You perform an analysis by pressing “Run analysis…” in the button bar, or by selecting “Run analysis…” from the “Analysis” menu. During analysis, a progress bar is displayed. Once done, a new window opens up, showing an r^2 plot. Depending on the input of the LinearClassifier filter, the x axis displays either time in milliseconds, or frequency in Hertz, whereas channels are numbered on the y axis. This is the same plot as displayed by the Offline Analysis tool, and shows the squared correlation between features and conditions at the input of the LinearClassifier filter.
In the r^2 plot, you may view an individual value by clicking its location, which will make a tooltip appear. Right-clicking a location in the plot will turn up a context menu offering to view a cross-section across channels (topographic plot), or a cross-section across frequencies/time points (curve plot). You may also manually enter the frequency/time point, or channel, in question by selecting the appropriate entry from the “View” menu.
Using the Profiler
If you press the “Profiler” button in the button bar, or enable the “Profiler” checkbox in the “Analysis” menu, the behavior of “Run Analysis” will change. It will still run the specified data through the pipeline, but it will not produce an r^2 graph as a result. Rather, it will open a window that shows how much time a filter has been using, in terms of a sample block size. If any of these numbers approaches 1, this will be problematic for real-time operation, and the respective lines will be shown in red.
Training a Classifier
The analysis window provides controls that allow you to train a linear classifier using three distinct methods: Linear Discriminant Analysis (LDA), Step-Wise Linear Discriminant Analysis (SWLDA), and Support Vector Machine (SVM).
For all training algorithms, a downsampling factor may be chosen. For P300 data sampled at 250Hz, this would typically be 10; for ERD data, no downsampling would be appropriate (downsampling factor of 1). Note that downsampling will typically improve classifier performance because it reduces the dimensionality of the classifier, and results in a better ratio of sampled data to degrees of freedom in the classifier.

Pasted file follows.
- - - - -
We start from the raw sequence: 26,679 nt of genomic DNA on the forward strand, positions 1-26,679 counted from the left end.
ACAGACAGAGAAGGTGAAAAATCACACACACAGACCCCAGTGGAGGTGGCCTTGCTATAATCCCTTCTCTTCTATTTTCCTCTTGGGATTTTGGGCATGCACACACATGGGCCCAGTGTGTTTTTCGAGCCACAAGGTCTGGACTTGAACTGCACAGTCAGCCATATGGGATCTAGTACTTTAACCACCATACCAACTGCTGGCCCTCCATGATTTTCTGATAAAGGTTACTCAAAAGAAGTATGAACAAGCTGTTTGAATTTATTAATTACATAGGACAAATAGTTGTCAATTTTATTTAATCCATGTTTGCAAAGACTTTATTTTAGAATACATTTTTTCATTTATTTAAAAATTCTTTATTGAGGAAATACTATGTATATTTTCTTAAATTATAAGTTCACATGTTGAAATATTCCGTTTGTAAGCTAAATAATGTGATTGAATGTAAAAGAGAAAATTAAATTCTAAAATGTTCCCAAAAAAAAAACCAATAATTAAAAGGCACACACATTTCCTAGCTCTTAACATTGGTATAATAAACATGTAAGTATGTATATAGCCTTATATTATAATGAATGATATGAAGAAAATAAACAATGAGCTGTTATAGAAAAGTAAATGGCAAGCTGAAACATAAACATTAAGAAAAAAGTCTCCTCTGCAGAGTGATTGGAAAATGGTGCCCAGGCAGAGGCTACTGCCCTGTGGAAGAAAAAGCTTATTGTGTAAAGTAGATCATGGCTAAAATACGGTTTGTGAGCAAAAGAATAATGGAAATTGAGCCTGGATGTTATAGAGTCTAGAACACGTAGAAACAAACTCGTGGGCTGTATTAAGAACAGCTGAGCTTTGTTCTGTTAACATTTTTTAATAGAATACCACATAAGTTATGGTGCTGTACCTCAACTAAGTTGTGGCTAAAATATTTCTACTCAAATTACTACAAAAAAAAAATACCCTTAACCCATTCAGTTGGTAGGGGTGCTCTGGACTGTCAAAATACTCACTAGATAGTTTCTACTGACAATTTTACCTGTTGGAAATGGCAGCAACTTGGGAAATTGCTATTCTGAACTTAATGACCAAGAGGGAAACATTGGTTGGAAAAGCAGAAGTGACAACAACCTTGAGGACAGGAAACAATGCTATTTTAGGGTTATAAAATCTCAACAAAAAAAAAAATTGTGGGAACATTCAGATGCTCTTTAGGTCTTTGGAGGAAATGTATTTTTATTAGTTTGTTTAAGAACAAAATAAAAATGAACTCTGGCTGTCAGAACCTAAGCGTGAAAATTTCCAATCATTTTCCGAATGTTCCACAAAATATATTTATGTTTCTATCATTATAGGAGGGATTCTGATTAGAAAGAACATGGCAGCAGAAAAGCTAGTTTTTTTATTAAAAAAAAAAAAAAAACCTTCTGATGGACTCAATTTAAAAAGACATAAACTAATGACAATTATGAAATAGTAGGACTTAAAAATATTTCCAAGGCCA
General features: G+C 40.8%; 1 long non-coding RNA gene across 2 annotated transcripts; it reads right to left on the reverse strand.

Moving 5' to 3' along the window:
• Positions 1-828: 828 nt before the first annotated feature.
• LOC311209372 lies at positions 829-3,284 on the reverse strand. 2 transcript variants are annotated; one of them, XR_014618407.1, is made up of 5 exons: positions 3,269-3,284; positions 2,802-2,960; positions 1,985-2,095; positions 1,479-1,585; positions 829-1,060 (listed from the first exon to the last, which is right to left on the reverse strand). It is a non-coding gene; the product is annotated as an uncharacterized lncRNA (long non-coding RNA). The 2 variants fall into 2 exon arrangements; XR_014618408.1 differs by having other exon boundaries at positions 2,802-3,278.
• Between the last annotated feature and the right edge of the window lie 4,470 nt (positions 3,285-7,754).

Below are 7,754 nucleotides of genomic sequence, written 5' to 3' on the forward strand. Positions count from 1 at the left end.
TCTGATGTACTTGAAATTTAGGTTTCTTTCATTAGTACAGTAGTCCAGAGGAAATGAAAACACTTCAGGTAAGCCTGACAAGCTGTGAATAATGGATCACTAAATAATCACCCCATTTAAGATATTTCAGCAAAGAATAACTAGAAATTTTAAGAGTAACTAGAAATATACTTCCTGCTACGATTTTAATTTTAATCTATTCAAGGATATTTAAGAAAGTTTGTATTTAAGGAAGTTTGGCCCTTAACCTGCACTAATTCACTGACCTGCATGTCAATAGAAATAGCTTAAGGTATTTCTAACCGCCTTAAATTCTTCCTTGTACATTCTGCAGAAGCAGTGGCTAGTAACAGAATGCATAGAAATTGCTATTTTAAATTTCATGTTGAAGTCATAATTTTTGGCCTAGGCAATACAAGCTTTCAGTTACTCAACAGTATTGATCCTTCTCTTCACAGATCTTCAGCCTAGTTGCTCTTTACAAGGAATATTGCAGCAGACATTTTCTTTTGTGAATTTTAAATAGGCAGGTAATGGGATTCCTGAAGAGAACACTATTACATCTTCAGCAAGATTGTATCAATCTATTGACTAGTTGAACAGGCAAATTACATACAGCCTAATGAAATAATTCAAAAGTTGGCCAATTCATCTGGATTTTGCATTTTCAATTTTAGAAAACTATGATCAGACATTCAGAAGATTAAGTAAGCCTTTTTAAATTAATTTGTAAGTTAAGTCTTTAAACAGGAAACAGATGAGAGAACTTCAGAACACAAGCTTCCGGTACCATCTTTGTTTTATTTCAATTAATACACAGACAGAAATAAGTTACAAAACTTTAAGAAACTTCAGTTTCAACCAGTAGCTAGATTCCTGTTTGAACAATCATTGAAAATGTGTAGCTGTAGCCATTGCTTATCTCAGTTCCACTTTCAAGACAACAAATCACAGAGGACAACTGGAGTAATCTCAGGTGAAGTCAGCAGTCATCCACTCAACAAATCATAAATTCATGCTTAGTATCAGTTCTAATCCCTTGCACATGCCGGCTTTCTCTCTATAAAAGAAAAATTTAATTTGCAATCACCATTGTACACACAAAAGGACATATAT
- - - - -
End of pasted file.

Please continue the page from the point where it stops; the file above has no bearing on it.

For the SWLDA training algorithm, three additional parameters are available. p_enter is the p-value for which a feature will be included in classification, p_remove is the p-value for which a feature will be removed from classification. max_iterations limits the number of iterations to perform. Typically, default values are fine.
Once a classifier has been trained, a window appears which shows classifier information on the left side, and a classifier plot on the right side. The classifier plot is similar to the r^2 plot but shows absolute values of classifier weights to give an impression which features are weighted strongly by the classifier.
On the left, the classifier’s offset and variance are displayed, plus its performance on training and test data. Note that performance on training data is typically much better than on test data, which is due to overfitting of the classifier. Only the performance on test data should be taken as an indication how well the classifier will perform on unseen data. Performance is shown in % of correct classifications, for both the “normalized” and “raw” case. The difference is that the “normalized” case takes the bias due to unequal number of data samples in the two data sets into account. If the number of data samples in the two data sets agree, “normalized” and “raw” performance will agree as well.
Saving a Classifier as Parameter File
From the classifier window, choose File→Save Classifier Parameters… in order to save a parameter file with only the LinearClassifier parameter. You can then load this parameter file into BCI2000 using the Operator’s Config dialog, or the Load Parameter File scripting command. Similarly, you may save all parameters from the current analysis chain, including LinearClassifier, by choosing File→Save All Filter Parameters… If you want to apply the LinearClassifier to the chain without saving it to a file, choose File→Apply Classifier Parameters.